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Connection Between Brain Wiring and School

Your child's brain contains over 100 billion neurons at birth. Think of neurons as call centers that carry messages to and from the brain via the complex and complicated nervous system. Synapses, which are the connections made from one brain cell to another, occur by the trillions even before your child is born! Research states that at birth, 2 500 synapses per neuron are made. That's like 2,500,000,000,000 or 2.5

with 11 zeros transmissions. That number only keeps growing through childhood. By age 2 or 3 the number

of synapses per neuron is 15,000! Here's the fascinating piece. Our brain eliminates the connections that are not used. They are thrown away in favour of efficiency, which is all part of brain development. But, here is the exciting part. According to a study by the authors of From Neurons to Neighborhoods: The Science of Early Childhood Development, we can decrease the number of tossed connections through stimulation, exposure and interaction. We can actually increase the number of synapses, and influence them to grow and become stronger. Stronger synapses become permanent. During early childhood we have the capability to "wire" the brain. We can build a strong foundation or a weak one.

As educators this knowledge needs to be transferred into the classroom. What a responsibility! We have the opportunity to wire your child's brain for future success and learning through stimulation, exposure and interaction. Exposure to language through teaching, story-telling, conversation, reading, and rhymes. Exposure to numbers and counting, plus other early math skills. Exposure to science concepts through experimentation and hands-on learning. Fostering and developing creativity through the arts. Singing and dancing in music. Building social skills, learning respect and tolerance, understanding emotions. All of these strong, supportive and loving interactions cause synapses to grow and connections to become stronger. Without these learning opportunities the brain makes few connections.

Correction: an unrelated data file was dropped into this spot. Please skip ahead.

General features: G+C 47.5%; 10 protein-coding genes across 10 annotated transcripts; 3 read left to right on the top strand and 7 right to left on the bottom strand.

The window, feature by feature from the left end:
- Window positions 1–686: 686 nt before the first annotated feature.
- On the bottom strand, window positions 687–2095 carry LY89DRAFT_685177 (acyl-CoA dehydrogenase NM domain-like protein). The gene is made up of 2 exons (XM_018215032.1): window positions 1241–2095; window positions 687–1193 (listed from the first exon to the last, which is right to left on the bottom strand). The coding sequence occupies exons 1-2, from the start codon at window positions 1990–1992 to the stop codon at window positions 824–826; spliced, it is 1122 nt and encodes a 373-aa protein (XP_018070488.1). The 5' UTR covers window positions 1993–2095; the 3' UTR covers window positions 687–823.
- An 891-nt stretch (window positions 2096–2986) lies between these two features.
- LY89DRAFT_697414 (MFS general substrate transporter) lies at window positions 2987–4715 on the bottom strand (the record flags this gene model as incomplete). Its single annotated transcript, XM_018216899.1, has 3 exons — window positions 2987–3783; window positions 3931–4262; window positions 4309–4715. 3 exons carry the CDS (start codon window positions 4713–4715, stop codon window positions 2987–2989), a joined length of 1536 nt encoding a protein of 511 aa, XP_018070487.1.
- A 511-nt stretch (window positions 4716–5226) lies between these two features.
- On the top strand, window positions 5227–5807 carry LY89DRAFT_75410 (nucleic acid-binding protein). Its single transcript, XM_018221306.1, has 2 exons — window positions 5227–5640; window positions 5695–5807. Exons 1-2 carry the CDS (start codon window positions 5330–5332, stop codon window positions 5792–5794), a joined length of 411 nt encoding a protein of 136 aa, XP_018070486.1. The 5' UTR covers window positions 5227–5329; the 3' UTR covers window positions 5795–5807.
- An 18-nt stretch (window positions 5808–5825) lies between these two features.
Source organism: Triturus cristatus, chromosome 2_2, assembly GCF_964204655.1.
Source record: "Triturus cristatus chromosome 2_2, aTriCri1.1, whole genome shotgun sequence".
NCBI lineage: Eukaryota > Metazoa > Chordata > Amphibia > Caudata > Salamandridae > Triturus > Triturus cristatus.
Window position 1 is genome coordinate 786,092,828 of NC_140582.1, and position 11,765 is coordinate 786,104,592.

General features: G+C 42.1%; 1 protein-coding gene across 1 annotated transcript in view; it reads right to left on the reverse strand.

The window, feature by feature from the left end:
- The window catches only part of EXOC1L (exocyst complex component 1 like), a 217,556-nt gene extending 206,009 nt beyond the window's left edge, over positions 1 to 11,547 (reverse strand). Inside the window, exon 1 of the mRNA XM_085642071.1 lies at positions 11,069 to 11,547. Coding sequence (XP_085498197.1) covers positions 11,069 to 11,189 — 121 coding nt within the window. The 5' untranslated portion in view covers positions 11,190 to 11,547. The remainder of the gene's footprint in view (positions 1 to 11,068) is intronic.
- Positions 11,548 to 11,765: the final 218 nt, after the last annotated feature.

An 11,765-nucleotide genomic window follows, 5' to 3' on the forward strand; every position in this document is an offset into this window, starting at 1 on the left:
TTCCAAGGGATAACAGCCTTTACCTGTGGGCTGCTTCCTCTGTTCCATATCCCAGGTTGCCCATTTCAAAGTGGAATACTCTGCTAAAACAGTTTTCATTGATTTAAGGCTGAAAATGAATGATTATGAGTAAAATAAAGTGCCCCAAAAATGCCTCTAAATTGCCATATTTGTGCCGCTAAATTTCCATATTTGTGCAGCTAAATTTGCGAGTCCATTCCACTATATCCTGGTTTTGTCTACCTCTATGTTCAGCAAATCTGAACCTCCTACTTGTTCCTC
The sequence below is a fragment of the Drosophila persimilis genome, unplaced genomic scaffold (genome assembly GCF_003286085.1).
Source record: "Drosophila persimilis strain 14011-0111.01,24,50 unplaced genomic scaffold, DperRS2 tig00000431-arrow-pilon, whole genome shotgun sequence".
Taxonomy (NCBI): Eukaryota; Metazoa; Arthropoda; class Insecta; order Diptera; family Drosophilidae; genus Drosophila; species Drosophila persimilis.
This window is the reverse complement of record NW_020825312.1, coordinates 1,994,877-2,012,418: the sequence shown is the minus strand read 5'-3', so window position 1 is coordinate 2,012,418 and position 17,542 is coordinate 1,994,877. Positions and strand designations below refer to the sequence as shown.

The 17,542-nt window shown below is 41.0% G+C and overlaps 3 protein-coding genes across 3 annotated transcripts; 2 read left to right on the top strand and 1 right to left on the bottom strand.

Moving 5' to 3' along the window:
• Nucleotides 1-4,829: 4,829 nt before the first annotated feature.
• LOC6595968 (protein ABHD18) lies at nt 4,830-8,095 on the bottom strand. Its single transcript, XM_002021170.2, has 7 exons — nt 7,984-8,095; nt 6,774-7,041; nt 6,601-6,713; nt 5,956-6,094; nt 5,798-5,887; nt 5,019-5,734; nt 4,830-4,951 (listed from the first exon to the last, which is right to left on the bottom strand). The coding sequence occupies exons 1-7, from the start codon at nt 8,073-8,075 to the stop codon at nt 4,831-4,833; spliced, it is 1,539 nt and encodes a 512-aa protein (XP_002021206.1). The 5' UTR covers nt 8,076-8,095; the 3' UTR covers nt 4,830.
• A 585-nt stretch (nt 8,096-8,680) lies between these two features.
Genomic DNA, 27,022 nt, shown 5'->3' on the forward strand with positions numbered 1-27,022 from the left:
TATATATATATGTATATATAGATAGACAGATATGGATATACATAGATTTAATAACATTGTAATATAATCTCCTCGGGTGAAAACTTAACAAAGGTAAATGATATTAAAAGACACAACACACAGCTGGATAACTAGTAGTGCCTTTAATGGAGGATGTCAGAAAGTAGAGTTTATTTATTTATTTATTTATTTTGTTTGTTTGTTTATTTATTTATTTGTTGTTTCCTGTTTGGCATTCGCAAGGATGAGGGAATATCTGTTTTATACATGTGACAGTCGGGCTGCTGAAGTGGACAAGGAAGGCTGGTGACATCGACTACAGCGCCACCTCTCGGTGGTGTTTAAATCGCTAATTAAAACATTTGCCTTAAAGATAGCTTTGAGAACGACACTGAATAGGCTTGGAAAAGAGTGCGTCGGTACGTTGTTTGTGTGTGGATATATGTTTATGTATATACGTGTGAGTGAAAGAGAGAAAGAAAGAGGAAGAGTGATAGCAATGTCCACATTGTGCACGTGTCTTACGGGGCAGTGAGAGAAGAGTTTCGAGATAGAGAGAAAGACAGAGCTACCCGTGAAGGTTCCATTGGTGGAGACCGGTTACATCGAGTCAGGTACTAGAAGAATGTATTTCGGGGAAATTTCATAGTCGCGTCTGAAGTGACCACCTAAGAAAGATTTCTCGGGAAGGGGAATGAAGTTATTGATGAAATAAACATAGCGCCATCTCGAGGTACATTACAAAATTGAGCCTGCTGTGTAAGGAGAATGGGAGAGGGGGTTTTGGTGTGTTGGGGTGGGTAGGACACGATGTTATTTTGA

Teachers need to understand and acknowledge that we play a very important role in your child's wiring. The goal is to keep those synapses growing and to continue to develop strong connections. Through this, we see a child that grows to become curious, empathetic, intelligent, and emotionally healthy!

Interested in giving your child the advantage of having personal attention in a small class? Give us a call.


(Shonkoff. J.P., & Phillips, D.A. (Eds.) (2000). From Neurons to Neighborhoods: The Science of Early Childhood Development National Academies' Press.

Shore, R. (1997). Rethinking the Brain: New Insights into Early Development. New Yorrk NY: Familes and Work Institute, pp. 16-17

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